A total of 15 unique GCM–RCM combinations using six GCMs and seven RCMs were available to use in this study (Table A1). Figure A1 shows the EURO-CORDEX 0.11∘ RCM grids. After comparing monthly average simulations from each GCM–RCM over the recent past (1981–2005) against the observed climate data, it was found that the CNRM-CM5–ALADIN53 GCM–RCM has anomalously large negative temperature biases, particularly during the winter months of the year (see red line in Fig. A2d). In addition to this, a root mean squared error (RMSE) score was calculated for each climate variable by comparing monthly observed and simulated empirical distribution functions constructed from catchment-average daily climate data (Fig. A2a–c). When ranked according to their RMSE scores, the CNRM-CM5–ALADIN53 GCM–RCM ranked 14, 13 and 15 out of 15. Given the anomalously high biases in temperature and the importance of temperature for driving hydrological change in the catchment (both in terms of melt rate and the proportion of precipitation falling as rainfall), coupled with the fact that the model was relatively poor across all three climate variables, it was deemed appropriate to remove this model from the ensemble.
Twelve signatures of ice melt and snow coverage which were previously derived by Mackay et al. (2018) were used for model calibration and are shown in Table B1. These signatures include (i) measurements of winter and summer ice melt in the main ablation zone between 2012 and 2014 which were derived from ablation stake data; (ii) an estimate of long-term glacier volume change calculated using two DEMs of the ice for 1988 and 2011; and (iii) estimates of the average seasonal snow coverage for spring (March and April), early summer (May and June) and late summer (July and August) in the lower (77–587 m a.s.l.), middle (587–776 m a.s.l.) and upper (776–1123 m a.s.l.) sections of the glacier-free basin area. These were calculated from the remotely sensed MOD10A1 MODIS product for the years 2001 to 2015 inclusive (Riggs and Hall, 2015).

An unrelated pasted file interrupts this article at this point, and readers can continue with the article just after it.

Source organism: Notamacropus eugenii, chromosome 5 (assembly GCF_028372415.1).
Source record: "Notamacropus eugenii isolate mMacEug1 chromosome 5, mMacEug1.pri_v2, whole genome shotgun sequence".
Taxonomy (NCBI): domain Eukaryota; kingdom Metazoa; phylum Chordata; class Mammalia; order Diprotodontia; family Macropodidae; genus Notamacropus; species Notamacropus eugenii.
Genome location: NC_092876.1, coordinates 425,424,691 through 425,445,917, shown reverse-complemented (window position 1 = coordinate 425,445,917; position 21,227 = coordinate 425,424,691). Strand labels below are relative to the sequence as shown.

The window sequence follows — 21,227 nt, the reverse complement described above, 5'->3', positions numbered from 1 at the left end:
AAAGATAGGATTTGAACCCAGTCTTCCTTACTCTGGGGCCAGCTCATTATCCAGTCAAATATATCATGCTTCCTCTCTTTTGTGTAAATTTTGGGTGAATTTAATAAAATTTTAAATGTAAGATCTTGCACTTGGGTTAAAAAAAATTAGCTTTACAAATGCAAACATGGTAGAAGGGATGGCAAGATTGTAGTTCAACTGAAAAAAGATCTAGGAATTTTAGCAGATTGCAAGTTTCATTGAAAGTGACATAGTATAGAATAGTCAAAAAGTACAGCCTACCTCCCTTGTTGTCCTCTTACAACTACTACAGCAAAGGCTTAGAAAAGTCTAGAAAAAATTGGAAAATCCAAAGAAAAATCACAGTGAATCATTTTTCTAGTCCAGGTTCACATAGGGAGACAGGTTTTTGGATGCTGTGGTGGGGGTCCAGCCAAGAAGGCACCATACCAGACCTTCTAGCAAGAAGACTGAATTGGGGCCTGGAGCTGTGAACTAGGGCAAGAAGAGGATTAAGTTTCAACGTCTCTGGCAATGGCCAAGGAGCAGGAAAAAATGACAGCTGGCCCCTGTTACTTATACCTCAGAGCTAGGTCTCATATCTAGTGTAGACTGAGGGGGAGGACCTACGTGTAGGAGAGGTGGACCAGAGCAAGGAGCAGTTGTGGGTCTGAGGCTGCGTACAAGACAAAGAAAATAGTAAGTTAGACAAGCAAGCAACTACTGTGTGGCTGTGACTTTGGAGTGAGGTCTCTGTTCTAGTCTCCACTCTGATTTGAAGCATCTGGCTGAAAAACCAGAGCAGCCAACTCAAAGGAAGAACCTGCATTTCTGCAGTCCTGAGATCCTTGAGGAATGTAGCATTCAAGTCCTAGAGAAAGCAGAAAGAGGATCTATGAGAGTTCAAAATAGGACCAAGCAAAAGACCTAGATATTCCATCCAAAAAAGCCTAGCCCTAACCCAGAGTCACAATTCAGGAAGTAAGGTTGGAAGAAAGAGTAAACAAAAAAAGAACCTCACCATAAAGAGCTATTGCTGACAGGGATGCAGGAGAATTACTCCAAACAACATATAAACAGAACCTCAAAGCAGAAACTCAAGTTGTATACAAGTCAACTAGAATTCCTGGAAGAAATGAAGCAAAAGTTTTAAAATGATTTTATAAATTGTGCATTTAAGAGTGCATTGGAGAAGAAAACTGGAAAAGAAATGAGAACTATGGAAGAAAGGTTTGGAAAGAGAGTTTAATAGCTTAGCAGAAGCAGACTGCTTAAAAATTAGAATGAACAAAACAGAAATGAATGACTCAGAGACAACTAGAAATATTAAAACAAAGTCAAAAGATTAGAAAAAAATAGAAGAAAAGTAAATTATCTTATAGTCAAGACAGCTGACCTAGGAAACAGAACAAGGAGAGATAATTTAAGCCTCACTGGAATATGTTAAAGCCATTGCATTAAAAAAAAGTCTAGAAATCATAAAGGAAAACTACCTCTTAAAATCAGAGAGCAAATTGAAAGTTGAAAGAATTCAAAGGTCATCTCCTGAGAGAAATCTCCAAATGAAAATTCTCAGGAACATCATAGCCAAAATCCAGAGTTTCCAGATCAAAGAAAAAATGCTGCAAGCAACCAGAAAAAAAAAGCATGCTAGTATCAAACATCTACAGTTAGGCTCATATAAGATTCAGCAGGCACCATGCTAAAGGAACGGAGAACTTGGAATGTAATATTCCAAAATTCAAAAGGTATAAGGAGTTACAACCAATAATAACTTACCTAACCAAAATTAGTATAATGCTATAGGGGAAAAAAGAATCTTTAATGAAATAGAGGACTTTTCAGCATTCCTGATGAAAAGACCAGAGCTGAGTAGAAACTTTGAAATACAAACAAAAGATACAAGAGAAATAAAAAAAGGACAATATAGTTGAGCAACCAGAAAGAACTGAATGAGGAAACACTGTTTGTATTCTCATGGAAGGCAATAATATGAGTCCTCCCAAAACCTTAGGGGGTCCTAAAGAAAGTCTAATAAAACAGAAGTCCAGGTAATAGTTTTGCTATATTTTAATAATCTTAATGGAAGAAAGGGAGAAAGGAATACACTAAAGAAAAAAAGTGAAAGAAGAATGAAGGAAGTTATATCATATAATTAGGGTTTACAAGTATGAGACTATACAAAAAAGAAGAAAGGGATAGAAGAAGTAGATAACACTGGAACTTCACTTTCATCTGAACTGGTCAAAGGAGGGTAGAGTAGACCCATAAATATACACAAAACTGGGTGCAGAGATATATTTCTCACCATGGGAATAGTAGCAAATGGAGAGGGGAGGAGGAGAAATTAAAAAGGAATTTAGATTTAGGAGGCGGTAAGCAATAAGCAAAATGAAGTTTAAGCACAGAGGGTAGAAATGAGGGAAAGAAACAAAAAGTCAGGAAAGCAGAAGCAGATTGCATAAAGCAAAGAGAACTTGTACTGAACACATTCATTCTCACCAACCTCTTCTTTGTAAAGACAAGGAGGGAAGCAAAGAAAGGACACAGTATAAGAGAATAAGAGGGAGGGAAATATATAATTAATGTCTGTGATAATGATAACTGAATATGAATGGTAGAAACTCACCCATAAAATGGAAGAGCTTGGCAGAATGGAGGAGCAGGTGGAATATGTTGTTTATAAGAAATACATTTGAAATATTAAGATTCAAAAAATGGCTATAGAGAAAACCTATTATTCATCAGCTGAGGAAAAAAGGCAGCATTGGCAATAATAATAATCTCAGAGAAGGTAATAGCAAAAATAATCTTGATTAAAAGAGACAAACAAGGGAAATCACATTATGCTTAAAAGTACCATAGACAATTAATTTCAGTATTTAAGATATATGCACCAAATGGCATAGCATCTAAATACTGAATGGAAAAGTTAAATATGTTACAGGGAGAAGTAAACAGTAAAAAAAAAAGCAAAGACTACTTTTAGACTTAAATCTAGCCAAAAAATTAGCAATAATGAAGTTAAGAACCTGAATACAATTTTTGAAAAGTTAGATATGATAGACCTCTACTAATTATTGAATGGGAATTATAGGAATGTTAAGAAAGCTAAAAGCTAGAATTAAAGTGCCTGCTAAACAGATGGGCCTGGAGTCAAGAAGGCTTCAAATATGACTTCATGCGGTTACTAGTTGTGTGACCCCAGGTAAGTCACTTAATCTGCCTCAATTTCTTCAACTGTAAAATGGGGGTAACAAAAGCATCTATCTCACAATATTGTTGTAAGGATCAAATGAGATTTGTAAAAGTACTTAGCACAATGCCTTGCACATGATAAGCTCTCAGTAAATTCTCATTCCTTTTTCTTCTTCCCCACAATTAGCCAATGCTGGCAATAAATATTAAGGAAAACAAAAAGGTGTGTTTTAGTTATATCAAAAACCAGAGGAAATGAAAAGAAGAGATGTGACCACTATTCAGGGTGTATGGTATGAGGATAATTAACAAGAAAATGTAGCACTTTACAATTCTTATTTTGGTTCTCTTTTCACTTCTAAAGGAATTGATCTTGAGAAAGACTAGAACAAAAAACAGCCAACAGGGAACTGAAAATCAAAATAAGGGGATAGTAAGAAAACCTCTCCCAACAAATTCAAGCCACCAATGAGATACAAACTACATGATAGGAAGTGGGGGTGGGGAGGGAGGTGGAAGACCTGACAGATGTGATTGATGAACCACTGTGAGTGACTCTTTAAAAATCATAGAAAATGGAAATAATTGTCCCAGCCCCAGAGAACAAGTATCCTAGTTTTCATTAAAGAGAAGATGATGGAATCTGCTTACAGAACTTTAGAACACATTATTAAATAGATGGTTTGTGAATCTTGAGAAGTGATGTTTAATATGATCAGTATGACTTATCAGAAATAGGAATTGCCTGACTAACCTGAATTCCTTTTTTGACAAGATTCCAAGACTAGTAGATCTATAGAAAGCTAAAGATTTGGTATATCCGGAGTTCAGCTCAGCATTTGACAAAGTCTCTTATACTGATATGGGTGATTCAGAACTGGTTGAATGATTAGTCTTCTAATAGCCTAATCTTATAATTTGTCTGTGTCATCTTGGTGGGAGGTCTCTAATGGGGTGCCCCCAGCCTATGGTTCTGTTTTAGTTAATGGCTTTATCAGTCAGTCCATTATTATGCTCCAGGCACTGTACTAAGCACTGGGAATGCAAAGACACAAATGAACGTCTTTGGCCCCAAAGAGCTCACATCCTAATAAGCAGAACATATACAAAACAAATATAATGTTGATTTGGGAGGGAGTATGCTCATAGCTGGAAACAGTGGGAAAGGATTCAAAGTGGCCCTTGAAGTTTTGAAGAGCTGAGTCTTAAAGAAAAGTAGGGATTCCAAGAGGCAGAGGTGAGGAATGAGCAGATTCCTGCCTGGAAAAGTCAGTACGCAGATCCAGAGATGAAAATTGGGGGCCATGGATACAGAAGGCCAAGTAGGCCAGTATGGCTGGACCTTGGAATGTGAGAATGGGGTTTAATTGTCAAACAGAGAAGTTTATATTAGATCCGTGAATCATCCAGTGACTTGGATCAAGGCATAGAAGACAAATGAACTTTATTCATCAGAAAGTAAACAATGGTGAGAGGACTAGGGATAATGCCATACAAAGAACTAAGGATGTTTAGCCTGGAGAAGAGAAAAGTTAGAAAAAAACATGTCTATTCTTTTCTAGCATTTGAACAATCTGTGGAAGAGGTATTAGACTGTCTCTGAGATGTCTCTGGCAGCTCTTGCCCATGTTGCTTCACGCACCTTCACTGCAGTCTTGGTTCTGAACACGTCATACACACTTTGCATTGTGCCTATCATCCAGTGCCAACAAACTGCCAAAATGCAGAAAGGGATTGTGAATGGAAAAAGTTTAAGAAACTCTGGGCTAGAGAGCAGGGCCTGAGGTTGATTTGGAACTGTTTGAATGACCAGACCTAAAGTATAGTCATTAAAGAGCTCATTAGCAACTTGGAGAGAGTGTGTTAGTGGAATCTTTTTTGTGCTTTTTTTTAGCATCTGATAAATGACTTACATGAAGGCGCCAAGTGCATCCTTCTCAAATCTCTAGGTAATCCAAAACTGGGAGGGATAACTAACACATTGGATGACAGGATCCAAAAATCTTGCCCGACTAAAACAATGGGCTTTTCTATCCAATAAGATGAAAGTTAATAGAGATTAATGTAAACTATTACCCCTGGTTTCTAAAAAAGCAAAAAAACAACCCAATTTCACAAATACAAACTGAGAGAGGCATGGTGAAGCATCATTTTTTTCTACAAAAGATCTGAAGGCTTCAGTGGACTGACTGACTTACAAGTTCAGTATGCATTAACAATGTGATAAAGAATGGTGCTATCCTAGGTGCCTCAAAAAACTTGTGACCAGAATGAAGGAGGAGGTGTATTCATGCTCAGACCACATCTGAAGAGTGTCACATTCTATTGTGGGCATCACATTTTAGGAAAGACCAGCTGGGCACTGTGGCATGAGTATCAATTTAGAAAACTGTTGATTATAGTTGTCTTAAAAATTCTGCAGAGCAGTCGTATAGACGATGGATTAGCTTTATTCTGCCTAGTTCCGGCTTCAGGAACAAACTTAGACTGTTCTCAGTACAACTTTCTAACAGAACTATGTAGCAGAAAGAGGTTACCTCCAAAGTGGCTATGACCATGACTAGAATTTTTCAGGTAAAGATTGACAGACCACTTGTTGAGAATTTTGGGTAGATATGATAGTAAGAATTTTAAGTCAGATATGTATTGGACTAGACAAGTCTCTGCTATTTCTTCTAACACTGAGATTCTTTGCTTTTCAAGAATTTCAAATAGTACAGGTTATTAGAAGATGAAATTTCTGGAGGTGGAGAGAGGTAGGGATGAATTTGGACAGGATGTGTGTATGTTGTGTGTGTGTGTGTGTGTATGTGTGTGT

Table C1 lists all of the calibration parameters and their predefined calibration ranges for the melt and runoff-routing model structures used during the GHM calibration procedure. The three melt model structures include the classic temperature-index model (TIM1), the enhanced temperature-index model proposed by Hock (1999) (TIM2) and the enhanced temperature-index model proposed by Pellicciotti et al. (2005) (TIM3). The two runoff-routing model structures include the single linear reservoir cascade (ROR1) and two linear reservoir cascades in parallel (ROR2).Brock et al. (2000)
JDM undertook all practical elements of this study, including regional climate projection downscaling, GHM calibration, 21st century projections, ANOVA, analysis of results and production of figures. He also led the writing of the manuscript. JE and ARB managed the design, commissioning and operation of the hydro-meteorological monitoring used in this study. All co-authors contributed to the formulation and discussion of methods used as well as writing of the manuscript.
The authors declare they have no competing interests.
This work was supported by a NERC studentship awarded to Jonathan D. Mackay via the Central England NERC Training Alliance (CENTA). Jonathan D. Mackay, Christopher R. Jackson and Jez Everest publish with permission of the Executive Director of the British Geological Survey.
This paper was edited by Markus Hrachowitz and reviewed by Massimiliano Zappa and one anonymous referee.